The more likely long term result of an Hamas government is the utter destruction of the Palestinian people. Israel has the means to prevent its own destruction and will severely punish an enemy that so flagrantly boasts about destroying Israel.

I'm encouraged that you recognize the fundamental power deficit enjoyed by the Palestinian people vis-a-vis the Israeli state. You object to the Hamas program because, in your view, it advocates the destruction of Israel. Whether or not this is an accurate summary of their position, I certainly agree with you that it is wrong. However, even if it were true--again, your central concern here--you acknowledge that the chances of this happening are unlikely. Again, I agree. Much more likely, as you point out, is the continued destruction of the Palestinian people at the hands of their much more powerful occupiers, who, in fact, are already in the position of managing their destruction. Surely you agree that actual crimes take precedent over hypothetical ones which have little to no chance of success, as you have said. Then it follows that a moral response is to turn one's attention to those being destroyed, rather than monitoring their reactions for impolite rhetoric which you can then hold up as further justification for their destruction.

Thursday, March 09, 2006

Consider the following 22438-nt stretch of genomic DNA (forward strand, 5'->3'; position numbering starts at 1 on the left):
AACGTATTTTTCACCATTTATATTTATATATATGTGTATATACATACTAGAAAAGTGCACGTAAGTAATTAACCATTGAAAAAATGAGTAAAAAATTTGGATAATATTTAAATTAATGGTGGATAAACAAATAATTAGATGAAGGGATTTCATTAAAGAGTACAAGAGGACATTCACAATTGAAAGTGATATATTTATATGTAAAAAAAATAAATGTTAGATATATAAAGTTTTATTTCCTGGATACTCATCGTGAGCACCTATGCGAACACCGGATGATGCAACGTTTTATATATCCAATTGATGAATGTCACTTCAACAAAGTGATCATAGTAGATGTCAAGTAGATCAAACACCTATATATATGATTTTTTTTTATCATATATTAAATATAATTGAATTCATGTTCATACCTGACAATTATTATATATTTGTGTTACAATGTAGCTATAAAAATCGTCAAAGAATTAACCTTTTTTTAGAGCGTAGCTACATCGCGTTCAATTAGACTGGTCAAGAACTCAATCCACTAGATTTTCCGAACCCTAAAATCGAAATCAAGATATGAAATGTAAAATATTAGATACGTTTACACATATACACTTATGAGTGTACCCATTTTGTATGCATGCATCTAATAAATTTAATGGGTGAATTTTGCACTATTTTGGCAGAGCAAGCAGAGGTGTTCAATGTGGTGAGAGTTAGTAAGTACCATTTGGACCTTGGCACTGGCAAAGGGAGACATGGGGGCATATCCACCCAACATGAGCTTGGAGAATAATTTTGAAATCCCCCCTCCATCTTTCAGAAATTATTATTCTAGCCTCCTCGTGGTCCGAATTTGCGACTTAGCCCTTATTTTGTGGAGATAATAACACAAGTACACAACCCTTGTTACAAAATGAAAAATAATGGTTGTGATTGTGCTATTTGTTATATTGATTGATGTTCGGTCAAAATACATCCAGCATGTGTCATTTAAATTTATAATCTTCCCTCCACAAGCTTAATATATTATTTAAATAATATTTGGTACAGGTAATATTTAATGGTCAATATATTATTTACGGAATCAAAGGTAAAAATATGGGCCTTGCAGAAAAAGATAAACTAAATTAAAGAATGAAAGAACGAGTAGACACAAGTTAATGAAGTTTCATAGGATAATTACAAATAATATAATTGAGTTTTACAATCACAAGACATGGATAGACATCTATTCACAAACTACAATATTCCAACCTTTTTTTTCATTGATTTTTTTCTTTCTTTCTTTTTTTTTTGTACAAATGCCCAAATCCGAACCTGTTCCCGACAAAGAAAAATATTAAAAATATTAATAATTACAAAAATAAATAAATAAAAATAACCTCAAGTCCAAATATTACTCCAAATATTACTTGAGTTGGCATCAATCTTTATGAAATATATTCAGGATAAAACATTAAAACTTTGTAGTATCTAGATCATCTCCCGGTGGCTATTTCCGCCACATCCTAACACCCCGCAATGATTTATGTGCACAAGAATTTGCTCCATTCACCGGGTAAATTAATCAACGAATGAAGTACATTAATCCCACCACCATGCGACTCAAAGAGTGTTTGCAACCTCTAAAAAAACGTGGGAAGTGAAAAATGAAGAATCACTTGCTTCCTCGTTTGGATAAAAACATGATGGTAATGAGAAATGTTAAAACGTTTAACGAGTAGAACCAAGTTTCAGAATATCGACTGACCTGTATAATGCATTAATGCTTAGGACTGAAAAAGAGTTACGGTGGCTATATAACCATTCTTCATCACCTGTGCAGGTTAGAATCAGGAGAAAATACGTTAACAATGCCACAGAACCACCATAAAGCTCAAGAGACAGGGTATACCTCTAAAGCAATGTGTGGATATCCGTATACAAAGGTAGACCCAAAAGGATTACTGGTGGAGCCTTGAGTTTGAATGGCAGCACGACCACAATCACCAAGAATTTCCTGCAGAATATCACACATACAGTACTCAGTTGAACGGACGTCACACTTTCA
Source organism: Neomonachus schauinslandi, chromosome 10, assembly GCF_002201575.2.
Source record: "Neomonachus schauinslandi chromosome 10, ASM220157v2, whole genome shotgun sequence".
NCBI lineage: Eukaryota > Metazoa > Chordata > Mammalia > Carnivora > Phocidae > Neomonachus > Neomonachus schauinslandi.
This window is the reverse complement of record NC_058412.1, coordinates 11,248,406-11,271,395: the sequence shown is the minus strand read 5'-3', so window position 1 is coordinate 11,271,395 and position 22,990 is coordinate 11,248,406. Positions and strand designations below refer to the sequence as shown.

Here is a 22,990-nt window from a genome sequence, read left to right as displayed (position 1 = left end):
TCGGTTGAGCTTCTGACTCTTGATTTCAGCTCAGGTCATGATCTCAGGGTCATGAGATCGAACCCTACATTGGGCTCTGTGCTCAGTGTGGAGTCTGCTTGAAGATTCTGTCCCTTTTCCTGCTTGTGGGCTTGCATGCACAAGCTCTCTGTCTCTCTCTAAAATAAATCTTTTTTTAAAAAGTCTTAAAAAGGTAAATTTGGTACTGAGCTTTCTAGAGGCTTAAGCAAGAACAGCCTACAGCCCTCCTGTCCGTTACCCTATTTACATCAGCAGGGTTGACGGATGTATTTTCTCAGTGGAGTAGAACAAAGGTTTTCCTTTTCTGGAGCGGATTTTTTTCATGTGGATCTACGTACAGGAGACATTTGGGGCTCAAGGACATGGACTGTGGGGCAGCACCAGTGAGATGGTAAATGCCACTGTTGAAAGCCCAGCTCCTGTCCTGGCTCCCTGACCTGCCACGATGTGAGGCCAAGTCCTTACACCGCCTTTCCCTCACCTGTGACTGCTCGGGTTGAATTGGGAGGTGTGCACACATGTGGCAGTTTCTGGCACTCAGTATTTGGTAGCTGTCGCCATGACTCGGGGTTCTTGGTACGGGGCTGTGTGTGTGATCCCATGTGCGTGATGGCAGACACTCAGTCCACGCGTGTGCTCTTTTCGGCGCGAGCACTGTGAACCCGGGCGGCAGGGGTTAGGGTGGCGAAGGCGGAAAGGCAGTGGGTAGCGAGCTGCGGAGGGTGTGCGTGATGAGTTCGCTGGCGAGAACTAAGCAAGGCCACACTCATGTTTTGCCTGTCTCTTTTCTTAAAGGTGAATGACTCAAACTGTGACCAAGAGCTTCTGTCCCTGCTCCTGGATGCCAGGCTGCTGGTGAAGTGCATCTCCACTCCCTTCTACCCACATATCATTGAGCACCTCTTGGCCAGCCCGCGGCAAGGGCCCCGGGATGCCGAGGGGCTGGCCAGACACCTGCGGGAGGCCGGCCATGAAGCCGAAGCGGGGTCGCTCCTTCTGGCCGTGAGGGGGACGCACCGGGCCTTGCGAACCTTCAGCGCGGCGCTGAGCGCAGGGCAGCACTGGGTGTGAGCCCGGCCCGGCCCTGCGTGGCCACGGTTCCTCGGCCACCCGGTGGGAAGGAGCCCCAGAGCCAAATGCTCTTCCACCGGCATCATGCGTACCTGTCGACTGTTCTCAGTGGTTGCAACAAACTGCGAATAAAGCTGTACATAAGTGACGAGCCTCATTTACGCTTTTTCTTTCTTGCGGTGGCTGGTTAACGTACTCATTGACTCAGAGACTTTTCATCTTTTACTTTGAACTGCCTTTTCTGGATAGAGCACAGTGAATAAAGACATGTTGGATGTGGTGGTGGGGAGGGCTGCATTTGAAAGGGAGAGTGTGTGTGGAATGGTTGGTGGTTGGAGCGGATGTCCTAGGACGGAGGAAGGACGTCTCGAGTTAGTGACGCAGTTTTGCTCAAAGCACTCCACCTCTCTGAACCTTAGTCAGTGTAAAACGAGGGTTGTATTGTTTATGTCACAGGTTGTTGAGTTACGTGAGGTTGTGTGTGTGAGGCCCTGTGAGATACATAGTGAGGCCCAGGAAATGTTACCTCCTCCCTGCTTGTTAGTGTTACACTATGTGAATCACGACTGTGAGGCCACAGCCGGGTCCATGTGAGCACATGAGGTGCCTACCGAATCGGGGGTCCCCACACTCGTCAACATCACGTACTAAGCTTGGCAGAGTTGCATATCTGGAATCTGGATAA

NeoCons Admit Being Wrong on Iraq, But Who Needs Convincing?

Andrew Sullivan in 2003.

Andrew Sullivan now.

(Andrew has learned a "tough lesson," though "tougher for those tens of thousands of dead, innocent Iraqis and several thousand killed and injured American soldiers." Too bad he didn't think of that earlier: it doesn't exactly take a fortune-teller to predict that modern warfare in urban areas will produce thousands of innocent casualties of precisely the sort of folk he claimed to be "liberating"; though perhaps not being there, nor being Iraqi, old man Sullivan felt comfortable he was making the correct decision for them. Thanks, Andy, for being such a trusty friend to your newfound corpsely companions.)

More melancholy musings at The Independent (via The Angry Arab News Service).

Sunday, March 05, 2006

Thursday, March 02, 2006

It Would Be Neat If You Were Smart

It kills me that in much American analysis of Iraq, no matter how critical, the neo-con objective of spreading goodness throughout the world is somehow taken at face value. Criticism invariably turns to how "freedom," etc., can most effectively be doled out, particularly in terms of dollar costs (though American lives are important too); or can goodness can be spread to others at all: How many columns has Tom Friedman written pleading with Iraqis that they might stand up and make our occupation successful? (I don't know myself: I don't consider paying the New York Times money for what was previously free an especially attractive deal for "younger people" such as myself, though I have heard NYT staff make the pitch.) Now that we've destroyed their infrastructure and invited destabilization into the society, Tom Friedman wants to know why the Iraqis haven't taken their lack of water and electricity and run with it.

There is nothing "neo-" about being baldly interventionist, nor is there anything "neo-" about casting it in humanistic terms; these must be among the most ubiquitous conventions in all of human history--right up there with sex and pooping. Yet anyone who argues that their motivation for copulation is "Wilsonian idealism," or that the "meal of freedom will produce no waste" when one's buttocks are deployed over Baghdad, will be rightly deemed suspect without very compelling evidence, or at least a doctor's note--two things American commentators seem content to do without.